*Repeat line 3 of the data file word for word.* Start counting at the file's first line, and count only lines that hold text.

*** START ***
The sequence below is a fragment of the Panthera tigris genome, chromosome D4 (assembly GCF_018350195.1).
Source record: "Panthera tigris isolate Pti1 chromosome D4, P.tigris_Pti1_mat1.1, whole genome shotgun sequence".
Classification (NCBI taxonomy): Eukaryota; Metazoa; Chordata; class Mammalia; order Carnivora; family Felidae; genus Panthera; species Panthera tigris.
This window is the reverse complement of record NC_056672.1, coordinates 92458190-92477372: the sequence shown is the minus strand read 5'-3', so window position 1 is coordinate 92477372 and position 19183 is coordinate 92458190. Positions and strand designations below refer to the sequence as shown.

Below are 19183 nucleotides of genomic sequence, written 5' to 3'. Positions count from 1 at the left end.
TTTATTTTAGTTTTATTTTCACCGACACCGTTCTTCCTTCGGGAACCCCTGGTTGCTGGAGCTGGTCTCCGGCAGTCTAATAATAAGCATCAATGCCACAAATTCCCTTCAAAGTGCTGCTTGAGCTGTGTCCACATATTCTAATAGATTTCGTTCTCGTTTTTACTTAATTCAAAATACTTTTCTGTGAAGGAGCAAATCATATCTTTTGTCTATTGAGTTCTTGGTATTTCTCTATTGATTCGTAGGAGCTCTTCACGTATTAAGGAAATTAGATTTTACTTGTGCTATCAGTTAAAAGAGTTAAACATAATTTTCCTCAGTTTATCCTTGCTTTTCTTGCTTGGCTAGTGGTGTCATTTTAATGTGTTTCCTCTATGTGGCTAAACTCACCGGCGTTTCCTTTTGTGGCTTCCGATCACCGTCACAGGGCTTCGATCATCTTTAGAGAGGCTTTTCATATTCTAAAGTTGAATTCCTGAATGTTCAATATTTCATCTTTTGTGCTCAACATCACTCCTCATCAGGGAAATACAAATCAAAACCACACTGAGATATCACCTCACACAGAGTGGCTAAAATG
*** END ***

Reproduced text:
Classification (NCBI taxonomy): Eukaryota; Metazoa; Chordata; class Mammalia; order Carnivora; family Felidae; genus Panthera; species Panthera tigris.